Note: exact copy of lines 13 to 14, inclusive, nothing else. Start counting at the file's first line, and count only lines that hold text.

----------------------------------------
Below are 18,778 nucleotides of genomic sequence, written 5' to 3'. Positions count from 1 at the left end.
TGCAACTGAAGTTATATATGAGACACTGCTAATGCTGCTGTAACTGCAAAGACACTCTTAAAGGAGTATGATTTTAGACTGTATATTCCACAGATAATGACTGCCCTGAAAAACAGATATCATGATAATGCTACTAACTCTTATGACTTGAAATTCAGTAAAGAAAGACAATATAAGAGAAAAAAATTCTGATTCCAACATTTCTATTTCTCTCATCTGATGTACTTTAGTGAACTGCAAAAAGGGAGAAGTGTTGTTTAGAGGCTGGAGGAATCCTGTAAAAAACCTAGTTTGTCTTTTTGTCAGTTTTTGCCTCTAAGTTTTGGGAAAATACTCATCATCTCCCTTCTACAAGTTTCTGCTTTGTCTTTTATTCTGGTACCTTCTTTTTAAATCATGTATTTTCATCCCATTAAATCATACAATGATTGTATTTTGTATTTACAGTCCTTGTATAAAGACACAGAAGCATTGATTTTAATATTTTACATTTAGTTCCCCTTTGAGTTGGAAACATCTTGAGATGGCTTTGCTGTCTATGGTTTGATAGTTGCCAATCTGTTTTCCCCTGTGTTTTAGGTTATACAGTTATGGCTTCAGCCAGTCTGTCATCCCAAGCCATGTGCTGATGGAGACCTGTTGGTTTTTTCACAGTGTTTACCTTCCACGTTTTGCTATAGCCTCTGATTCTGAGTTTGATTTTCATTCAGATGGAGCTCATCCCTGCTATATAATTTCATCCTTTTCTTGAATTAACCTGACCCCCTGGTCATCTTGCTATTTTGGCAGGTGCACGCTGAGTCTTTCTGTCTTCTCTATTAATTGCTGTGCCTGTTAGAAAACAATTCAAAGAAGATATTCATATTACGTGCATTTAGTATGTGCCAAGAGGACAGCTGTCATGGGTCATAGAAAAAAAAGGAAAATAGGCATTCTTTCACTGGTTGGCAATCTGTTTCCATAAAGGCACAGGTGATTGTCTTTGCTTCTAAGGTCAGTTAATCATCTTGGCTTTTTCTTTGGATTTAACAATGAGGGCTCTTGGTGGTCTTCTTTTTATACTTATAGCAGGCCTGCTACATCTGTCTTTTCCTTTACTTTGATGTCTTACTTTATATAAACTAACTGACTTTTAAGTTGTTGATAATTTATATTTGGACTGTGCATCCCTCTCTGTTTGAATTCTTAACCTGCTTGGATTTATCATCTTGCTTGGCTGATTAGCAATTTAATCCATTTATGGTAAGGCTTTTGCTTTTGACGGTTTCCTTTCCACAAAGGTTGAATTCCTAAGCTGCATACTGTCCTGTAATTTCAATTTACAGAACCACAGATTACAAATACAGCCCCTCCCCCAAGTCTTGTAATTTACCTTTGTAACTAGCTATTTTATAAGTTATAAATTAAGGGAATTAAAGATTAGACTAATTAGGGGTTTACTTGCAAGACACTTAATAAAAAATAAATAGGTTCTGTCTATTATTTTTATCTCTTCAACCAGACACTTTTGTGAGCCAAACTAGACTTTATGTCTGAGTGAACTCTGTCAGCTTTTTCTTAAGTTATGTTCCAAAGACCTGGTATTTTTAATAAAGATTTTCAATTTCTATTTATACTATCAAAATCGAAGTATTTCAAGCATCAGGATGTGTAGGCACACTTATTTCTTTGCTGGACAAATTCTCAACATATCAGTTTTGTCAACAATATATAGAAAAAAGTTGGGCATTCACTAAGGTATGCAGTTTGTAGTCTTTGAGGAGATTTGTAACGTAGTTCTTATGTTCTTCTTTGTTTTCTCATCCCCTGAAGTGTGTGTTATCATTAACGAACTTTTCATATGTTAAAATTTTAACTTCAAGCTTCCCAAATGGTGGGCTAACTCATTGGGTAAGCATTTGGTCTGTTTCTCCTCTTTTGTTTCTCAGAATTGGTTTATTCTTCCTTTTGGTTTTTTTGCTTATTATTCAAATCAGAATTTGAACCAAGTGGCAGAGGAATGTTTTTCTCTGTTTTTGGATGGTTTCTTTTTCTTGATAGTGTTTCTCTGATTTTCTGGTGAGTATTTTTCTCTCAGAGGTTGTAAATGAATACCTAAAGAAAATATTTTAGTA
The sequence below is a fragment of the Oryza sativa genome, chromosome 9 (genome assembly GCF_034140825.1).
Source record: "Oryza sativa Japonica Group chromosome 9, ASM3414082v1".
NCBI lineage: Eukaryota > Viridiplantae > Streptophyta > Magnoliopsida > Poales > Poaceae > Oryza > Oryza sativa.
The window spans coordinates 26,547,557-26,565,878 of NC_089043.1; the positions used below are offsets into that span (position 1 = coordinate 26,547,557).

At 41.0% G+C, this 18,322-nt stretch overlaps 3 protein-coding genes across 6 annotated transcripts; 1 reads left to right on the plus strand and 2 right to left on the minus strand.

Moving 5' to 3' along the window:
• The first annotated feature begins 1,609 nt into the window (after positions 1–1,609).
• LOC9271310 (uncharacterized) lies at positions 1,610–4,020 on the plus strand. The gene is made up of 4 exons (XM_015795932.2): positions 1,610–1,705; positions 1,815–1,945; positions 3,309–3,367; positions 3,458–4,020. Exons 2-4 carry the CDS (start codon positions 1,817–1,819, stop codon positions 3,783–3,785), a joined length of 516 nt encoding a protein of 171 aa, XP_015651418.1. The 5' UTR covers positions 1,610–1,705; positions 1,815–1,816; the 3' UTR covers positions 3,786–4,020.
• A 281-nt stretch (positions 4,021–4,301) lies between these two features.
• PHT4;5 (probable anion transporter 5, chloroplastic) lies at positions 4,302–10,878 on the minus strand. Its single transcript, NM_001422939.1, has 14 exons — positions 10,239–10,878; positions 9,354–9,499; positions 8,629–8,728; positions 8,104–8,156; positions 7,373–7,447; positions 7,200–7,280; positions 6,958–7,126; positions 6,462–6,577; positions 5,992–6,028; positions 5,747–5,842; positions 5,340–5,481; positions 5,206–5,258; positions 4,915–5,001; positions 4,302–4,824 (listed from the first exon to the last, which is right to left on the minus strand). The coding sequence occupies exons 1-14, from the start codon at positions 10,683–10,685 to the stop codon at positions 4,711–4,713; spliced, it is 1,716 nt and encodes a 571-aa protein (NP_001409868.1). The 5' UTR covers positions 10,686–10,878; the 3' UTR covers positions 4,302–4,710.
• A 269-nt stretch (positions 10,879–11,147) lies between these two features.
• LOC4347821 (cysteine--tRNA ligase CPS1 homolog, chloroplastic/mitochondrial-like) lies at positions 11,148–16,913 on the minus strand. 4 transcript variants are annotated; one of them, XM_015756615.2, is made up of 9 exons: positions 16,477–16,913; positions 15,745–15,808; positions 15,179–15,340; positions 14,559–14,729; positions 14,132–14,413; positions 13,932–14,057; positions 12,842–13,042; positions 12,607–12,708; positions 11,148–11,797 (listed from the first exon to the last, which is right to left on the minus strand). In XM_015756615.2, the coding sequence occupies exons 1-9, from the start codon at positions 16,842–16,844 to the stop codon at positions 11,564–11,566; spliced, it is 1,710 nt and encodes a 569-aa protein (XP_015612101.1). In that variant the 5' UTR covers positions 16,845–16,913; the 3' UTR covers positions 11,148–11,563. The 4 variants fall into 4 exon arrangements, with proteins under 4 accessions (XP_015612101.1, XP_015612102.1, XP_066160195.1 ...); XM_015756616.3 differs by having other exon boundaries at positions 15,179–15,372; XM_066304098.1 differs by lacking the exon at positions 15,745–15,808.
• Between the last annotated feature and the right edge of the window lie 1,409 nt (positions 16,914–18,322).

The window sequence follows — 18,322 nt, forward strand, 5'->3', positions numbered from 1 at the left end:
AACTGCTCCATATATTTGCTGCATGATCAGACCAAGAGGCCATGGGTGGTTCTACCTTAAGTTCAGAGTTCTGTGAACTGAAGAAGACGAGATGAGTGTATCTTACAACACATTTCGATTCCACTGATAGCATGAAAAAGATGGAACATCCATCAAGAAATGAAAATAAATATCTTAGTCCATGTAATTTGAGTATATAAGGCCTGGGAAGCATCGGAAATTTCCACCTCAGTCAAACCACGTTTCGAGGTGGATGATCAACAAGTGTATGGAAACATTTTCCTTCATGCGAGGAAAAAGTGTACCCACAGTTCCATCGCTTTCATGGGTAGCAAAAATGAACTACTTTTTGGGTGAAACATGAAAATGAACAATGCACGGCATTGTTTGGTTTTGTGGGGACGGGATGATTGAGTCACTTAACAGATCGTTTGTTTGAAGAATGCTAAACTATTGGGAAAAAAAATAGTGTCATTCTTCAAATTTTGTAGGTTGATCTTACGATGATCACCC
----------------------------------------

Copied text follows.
• A 269-nt stretch (positions 10,879–11,147) lies between these two features.
• LOC4347821 (cysteine--tRNA ligase CPS1 homolog, chloroplastic/mitochondrial-like) lies at positions 11,148–16,913 on the minus strand. 4 transcript variants are annotated; one of them, XM_015756615.2, is made up of 9 exons: positions 16,477–16,913; positions 15,745–15,808; positions 15,179–15,340; positions 14,559–14,729; positions 14,132–14,413; positions 13,932–14,057; positions 12,842–13,042; positions 12,607–12,708; positions 11,148–11,797 (listed from the first exon to the last, which is right to left on the minus strand). In XM_015756615.2, the coding sequence occupies exons 1-9, from the start codon at positions 16,842–16,844 to the stop codon at positions 11,564–11,566; spliced, it is 1,710 nt and encodes a 569-aa protein (XP_015612101.1). In that variant the 5' UTR covers positions 16,845–16,913; the 3' UTR covers positions 11,148–11,563. The 4 variants fall into 4 exon arrangements, with proteins under 4 accessions (XP_015612101.1, XP_015612102.1, XP_066160195.1 ...); XM_015756616.3 differs by having other exon boundaries at positions 15,179–15,372; XM_066304098.1 differs by lacking the exon at positions 15,745–15,808.